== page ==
The purpose of Columbanus’ rules was to fit men for the journey of sanctification and disciple-making, and thus to prepare them for seeing Jesus face to face and being with Him forever (1 Jn. 3.1-3). The rules equipped the monks and their students to recognize and resist the temptations of the world, cleave to the Lord in every situation, shepherd the flocks of the Lord, and look forward with hope and joy to their eternal and unfading reward of glory in the presence of Jesus.

Columbanus understood that renewing and restoring people and churches is hard work, requiring much discipline and faithfulness. His legacy of courage, vision, team-building, disciple-making, witness, and perseverance should encourage and challenge us in our walk with and work for the Lord.

In the remaining meditations in this series, we’ll consider the lasting impact of Columbanus’ work, as evaluated and reported by scholars from a variety of disciplines. Columbanus died at Bobbio in 615 AD, continuing to his last day the work God had given him. He is a witness to us all of the power we can know through nurturing a Kingdom vision, making faithful use of Kingdom disciplines, and eagerly pursuing those Kingdom outcomes that evidence true and lively faith in love for God and for our neighbors.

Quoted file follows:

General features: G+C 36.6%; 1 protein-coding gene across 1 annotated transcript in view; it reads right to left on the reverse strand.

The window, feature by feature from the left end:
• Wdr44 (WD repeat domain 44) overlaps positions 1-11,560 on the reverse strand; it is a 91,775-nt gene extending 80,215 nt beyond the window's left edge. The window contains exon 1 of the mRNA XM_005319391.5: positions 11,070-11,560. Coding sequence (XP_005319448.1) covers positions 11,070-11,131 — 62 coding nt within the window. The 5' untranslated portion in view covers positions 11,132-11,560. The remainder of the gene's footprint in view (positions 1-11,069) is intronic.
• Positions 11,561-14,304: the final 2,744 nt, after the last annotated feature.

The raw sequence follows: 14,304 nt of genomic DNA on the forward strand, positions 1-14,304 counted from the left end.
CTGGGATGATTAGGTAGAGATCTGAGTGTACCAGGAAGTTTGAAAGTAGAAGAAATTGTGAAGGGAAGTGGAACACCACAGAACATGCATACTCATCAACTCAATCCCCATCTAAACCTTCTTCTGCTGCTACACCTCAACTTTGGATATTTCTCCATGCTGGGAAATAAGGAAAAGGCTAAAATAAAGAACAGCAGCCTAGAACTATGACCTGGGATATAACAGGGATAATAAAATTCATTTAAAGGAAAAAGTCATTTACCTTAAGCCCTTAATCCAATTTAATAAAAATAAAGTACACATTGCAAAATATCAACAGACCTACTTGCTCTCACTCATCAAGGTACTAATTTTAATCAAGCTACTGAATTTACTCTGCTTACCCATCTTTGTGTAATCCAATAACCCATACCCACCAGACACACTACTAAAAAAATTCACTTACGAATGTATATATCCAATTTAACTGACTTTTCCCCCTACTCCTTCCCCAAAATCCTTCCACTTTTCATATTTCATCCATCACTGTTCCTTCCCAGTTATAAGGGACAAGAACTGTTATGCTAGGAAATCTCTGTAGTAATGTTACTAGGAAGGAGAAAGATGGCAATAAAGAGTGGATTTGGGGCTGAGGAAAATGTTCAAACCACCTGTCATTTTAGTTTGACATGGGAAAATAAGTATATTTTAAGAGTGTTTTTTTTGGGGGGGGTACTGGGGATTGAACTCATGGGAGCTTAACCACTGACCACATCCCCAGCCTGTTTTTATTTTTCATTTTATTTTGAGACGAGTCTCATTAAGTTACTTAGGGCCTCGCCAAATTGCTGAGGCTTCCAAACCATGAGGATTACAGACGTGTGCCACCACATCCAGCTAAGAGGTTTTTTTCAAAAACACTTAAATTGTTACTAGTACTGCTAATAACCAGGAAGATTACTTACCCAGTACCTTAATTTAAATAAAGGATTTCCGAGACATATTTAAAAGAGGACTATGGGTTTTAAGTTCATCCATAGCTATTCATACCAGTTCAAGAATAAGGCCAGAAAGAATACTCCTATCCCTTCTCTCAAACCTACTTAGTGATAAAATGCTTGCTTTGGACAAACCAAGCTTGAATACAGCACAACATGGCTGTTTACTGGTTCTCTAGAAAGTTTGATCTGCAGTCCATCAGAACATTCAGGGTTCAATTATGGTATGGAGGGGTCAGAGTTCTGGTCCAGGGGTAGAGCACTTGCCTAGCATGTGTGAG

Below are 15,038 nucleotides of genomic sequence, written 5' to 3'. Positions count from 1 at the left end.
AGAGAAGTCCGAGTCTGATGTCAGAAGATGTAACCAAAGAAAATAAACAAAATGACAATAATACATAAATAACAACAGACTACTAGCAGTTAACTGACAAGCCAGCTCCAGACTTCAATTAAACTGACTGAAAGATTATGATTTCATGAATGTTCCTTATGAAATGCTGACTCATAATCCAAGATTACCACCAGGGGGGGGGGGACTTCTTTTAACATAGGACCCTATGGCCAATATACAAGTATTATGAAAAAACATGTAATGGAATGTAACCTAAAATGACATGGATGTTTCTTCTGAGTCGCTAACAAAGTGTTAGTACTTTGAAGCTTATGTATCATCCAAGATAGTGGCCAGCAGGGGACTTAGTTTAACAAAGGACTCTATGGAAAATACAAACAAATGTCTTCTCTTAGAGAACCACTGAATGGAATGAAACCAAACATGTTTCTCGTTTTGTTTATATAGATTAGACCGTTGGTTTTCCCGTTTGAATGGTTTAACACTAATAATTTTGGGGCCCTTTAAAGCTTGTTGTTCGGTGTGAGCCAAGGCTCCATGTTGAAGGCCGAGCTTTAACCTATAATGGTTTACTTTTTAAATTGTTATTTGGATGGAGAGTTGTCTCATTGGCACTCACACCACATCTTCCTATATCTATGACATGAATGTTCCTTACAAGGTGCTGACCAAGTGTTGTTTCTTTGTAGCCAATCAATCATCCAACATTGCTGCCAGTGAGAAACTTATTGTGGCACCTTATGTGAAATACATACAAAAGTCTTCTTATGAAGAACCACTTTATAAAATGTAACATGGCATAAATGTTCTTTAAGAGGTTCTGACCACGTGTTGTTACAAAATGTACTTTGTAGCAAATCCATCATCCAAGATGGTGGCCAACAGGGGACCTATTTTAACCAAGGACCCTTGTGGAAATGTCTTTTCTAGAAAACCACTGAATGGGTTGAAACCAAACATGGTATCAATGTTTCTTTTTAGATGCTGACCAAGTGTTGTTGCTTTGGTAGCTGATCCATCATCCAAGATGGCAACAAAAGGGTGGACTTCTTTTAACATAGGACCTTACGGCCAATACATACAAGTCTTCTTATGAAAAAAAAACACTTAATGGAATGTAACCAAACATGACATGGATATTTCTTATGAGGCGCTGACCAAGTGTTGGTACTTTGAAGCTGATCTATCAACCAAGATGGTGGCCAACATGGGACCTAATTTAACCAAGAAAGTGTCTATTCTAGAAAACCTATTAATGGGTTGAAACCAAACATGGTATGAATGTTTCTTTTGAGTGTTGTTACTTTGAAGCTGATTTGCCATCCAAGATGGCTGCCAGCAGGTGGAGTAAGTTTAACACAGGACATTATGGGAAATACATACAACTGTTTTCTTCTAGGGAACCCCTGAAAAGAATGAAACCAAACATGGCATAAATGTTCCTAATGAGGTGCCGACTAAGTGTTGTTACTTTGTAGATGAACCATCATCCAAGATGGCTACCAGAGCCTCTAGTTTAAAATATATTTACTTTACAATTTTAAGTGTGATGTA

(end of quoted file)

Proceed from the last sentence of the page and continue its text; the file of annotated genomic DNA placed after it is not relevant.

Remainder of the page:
For Reflection
1. What “rule” of disciplines guides your life in the Lord?

2. Whom will you encourage today to seek a more disciplined life?

Psalm 115.1-3, 9-11 (Plainfield: Nothing but the Blood of Jesus)
Not to us, O God, not us, but unto Your Name give glory!
For Your love and faithfulness, ever to Your Name be glory!
Why should the nations cry, “Where is their God on high?”
You rule us, Lord, on high: Ever to Your Name be glory!

All who trust in Jesus yield – ever to His Name be glory! –  

find in Him their help and shield: Ever to Your Name be glory!
O Israel, trust the Lord!  He helps us evermore!
Fear Him obey His Word! Ever to Your Name be glory!

Lord, be with me today for courage, love, and faithfulness as I…

Living to Rule

To learn more about the disciplined life, and to learn from many of the monastic rules of ancient Ireland, download a free copy of our book, Living to Rule, by clicking here.

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All Psalms for singing from The Ailbe Psalter. Scripture taken from the New King James Version. © Copyright 1982 by Thomas Nelson, Inc. Used by permission. All rights reserved.


[1] Jonas, pp. 35, 36

[2] Walker, p. 169

T.M. Moore

T. M. Moore is principal of The Fellowship of Ailbe, a spiritual fellowship in the Celtic Christian tradition. He and his wife, Susie, make their home in the Champlain Valley of Vermont.